Drug maker Sanofi defends dengue fever vaccine, says it is safe

Friday May 4 2018

A child in Manila gets the anti-dengue vaccine.

A child in Manila gets the anti-dengue vaccine. The Philippines has halted the use of Dengvaxia. AFP PHOTO 

By CHRISTABEL LIGAMI
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Global pharmaceutical Sanofi has defended its dengue fever vaccine, which the World Health Organisation says needs to be used with caution.

Sanofi head of operations in Africa Jon Fairest said the drugmaker is doing everything to make sure that Dengvaxia — the world’s first dengue fever vaccine — is safe for use.

“We are confident and we’ll prove that the vaccine has the potential to reduce the disease burden in all the endemic countries, including Africa,” he told The EastAfrican in Nairobi.

“Our research team is working with WHO to ensure the best and safe use of the vaccine is followed.”

The WHO has recommended that the vaccine be used only after testing on individuals to assess whether they have ever been exposed to the infection, a move that is likely to shrink the vaccine market for the French company.

Mr Fairest said the company has invested in over 20 years of research, data collection and there was no way they could produce a vaccine that was substandard or in any way different from what the WHO approved.

“Every year, we spend about €60 million ($70 million) in research for vaccine development. Before our drugs or vaccines are approved by WHO we have to adhere to strict guidelines and undergo thorough scrutiny throughout our trials and drug development process.

“We are therefore following closely with WHO to ensure that we all come to the best possible consensus on the use of the vaccine,” he said.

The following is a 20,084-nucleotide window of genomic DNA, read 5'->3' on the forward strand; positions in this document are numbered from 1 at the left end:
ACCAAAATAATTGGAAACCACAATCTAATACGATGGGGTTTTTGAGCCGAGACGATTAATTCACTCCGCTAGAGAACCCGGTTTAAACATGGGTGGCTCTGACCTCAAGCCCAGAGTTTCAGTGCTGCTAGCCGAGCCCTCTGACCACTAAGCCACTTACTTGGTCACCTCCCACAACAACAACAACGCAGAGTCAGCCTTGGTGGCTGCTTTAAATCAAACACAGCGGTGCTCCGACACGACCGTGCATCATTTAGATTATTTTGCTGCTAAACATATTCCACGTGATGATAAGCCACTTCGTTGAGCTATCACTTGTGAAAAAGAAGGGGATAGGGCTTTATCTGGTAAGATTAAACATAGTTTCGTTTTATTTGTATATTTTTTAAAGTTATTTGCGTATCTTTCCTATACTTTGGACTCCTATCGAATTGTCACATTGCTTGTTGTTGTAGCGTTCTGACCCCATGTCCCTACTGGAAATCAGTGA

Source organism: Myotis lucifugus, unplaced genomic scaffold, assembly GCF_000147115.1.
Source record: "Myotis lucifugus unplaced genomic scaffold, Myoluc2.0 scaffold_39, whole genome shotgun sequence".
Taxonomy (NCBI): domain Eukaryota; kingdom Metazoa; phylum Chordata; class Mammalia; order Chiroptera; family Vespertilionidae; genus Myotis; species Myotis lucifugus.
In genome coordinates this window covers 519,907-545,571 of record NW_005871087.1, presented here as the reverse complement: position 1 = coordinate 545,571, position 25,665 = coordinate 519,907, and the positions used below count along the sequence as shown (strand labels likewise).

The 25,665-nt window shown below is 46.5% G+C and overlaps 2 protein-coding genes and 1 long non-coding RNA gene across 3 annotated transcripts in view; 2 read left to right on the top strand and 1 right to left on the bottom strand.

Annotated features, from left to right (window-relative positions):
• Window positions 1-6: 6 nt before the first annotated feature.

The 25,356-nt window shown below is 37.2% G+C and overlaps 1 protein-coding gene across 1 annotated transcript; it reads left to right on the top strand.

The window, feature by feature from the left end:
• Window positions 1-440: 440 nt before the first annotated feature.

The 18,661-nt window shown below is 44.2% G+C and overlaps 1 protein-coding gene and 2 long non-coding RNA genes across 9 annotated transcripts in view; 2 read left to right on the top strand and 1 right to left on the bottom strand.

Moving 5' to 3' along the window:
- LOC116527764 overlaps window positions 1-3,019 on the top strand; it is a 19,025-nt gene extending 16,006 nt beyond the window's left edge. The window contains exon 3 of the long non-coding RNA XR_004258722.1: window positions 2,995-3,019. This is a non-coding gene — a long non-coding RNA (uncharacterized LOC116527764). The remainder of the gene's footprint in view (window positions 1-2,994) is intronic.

Mr Fairest spoke last Wednesday while opening the Sanofi regional office in Nairobi, which will cover Kenya, Uganda, Tanzania and Ethiopia. He said the company is looking into entering into partnerships with the Ministries of Health, professional bodies and other social organisations to build capacity and equip healthcare workers with  skills to effectively address the challenges posed by non-communicable diseases.

“Our focus will be on innovation in healthcare and disease management in the region,” said Mr Fairest.

He said that despite all the negative information about Dengvaxia, there has been no evidence linking the vaccine to any of the 14 deaths reported in the Philipines.

“The vaccine is still safe and effective for use, which is why it’s still being used in other countries where it is licensed,” he said.

In November last year, Sanofi revealed that Dengvaxia may increase the risk of severe disease in people who had never been exposed to the virus.

The news sparked an uproar in the Philippines, where more than 700,000 school-age children had been vaccinated.

The Philippines government then ordered an investigation into the immunisation programme.

The attorney’s office has also filed a law suit demanding compensation for the parents of a 10-year-old girl the agency said had died as a result of receiving the anti-dengue vaccine.

Early this month Philipines Health department halted the use of the vaccine in the country, and Brazil where the disease burden is high, restricted the use of the vaccine.

The WHO said it hoped by the end of the year to conduct a full review of data on Dengvaxia.